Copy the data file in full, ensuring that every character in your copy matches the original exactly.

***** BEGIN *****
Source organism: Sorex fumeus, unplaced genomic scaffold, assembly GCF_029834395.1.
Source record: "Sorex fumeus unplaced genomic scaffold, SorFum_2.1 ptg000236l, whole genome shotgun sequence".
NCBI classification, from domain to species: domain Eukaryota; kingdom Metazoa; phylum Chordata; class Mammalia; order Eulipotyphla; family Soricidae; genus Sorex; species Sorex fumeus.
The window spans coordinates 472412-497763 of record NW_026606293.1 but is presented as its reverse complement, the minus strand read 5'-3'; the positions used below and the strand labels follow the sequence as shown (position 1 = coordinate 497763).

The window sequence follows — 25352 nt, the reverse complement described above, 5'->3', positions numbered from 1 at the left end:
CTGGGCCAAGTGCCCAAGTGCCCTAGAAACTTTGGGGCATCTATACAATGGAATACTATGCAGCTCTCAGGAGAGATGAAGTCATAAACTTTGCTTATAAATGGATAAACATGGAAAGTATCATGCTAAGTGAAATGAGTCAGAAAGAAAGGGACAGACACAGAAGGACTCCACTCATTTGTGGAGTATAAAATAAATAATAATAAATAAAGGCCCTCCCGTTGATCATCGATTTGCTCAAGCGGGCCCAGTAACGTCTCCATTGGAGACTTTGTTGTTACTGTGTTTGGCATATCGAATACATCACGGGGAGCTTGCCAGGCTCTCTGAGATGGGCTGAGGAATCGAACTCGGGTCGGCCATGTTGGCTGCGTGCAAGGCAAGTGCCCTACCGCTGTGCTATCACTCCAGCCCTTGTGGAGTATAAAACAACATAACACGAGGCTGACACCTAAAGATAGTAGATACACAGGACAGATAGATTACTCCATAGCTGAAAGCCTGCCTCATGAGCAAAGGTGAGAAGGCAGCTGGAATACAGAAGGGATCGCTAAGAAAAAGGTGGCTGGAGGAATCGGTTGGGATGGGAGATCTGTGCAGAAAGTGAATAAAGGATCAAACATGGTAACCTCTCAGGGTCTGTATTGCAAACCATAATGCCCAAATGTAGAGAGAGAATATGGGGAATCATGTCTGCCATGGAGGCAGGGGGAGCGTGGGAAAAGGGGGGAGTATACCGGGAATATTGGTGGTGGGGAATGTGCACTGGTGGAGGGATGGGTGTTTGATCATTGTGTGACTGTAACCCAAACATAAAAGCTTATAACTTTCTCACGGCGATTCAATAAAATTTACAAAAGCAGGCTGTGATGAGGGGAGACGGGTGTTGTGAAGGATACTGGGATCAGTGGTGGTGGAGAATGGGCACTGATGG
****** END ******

Source organism: Sorex fumeus, unplaced genomic scaffold, assembly GCF_029834395.1.
Source record: "Sorex fumeus unplaced genomic scaffold, SorFum_2.1 ptg000236l, whole genome shotgun sequence".
NCBI classification, from domain to species: domain Eukaryota; kingdom Metazoa; phylum Chordata; class Mammalia; order Eulipotyphla; family Soricidae; genus Sorex; species Sorex fumeus.
The window spans coordinates 472412-497763 of record NW_026606293.1 but is presented as its reverse complement, the minus strand read 5'-3'; the positions used below and the strand labels follow the sequence as shown (position 1 = coordinate 497763).

The window sequence follows — 25352 nt, the reverse complement described above, 5'->3', positions numbered from 1 at the left end:
CTGGGCCAAGTGCCCAAGTGCCCTAGAAACTTTGGGGCATCTATACAATGGAATACTATGCAGCTCTCAGGAGAGATGAAGTCATAAACTTTGCTTATAAATGGATAAACATGGAAAGTATCATGCTAAGTGAAATGAGTCAGAAAGAAAGGGACAGACACAGAAGGACTCCACTCATTTGTGGAGTATAAAATAAATAATAATAAATAAAGGCCCTCCCGTTGATCATCGATTTGCTCAAGCGGGCCCAGTAACGTCTCCATTGGAGACTTTGTTGTTACTGTGTTTGGCATATCGAATACATCACGGGGAGCTTGCCAGGCTCTCTGAGATGGGCTGAGGAATCGAACTCGGGTCGGCCATGTTGGCTGCGTGCAAGGCAAGTGCCCTACCGCTGTGCTATCACTCCAGCCCTTGTGGAGTATAAAACAACATAACACGAGGCTGACACCTAAAGATAGTAGATACACAGGACAGATAGATTACTCCATAGCTGAAAGCCTGCCTCATGAGCAAAGGTGAGAAGGCAGCTGGAATACAGAAGGGATCGCTAAGAAAAAGGTGGCTGGAGGAATCGGTTGGGATGGGAGATCTGTGCAGAAAGTGAATAAAGGATCAAACATGGTAACCTCTCAGGGTCTGTATTGCAAACCATAATGCCCAAATGTAGAGAGAGAATATGGGGAATCATGTCTGCCATGGAGGCAGGGGGAGCGTGGGAAAAGGGGGGAGTATACCGGGAATATTGGTGGTGGGGAATGTGCACTGGTGGAGGGATGGGTGTTTGATCATTGTGTGACTGTAACCCAAACATAAAAGCTTATAACTTTCTCACGGCGATTCAATAAAATTTACAAAAGCAGGCTGTGATGAGGGGAGACGGGTGTTGTGAAGGATACTGGGATCAGTGGTGGTGGAGAATGGGCACTGATGG